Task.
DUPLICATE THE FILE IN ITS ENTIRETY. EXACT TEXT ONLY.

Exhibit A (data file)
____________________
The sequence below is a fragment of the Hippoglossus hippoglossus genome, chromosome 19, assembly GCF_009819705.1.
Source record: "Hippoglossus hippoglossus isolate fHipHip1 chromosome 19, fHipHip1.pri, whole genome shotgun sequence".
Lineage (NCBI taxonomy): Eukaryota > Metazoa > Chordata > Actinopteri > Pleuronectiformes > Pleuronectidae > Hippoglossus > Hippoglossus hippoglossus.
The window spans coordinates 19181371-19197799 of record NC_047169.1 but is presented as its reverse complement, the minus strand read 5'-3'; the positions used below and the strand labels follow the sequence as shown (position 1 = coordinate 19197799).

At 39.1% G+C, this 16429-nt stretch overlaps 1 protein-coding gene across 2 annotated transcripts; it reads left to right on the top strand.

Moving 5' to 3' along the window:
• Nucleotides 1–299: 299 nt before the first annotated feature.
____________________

The sequence below is a fragment of the Hippoglossus hippoglossus genome, chromosome 19, assembly GCF_009819705.1.
Source record: "Hippoglossus hippoglossus isolate fHipHip1 chromosome 19, fHipHip1.pri, whole genome shotgun sequence".
Lineage (NCBI taxonomy): Eukaryota > Metazoa > Chordata > Actinopteri > Pleuronectiformes > Pleuronectidae > Hippoglossus > Hippoglossus hippoglossus.
The window spans coordinates 19181371-19197799 of record NC_047169.1 but is presented as its reverse complement, the minus strand read 5'-3'; the positions used below and the strand labels follow the sequence as shown (position 1 = coordinate 19197799).

At 39.1% G+C, this 16429-nt stretch overlaps 1 protein-coding gene across 2 annotated transcripts; it reads left to right on the top strand.

Moving 5' to 3' along the window:
• Nucleotides 1–299: 299 nt before the first annotated feature.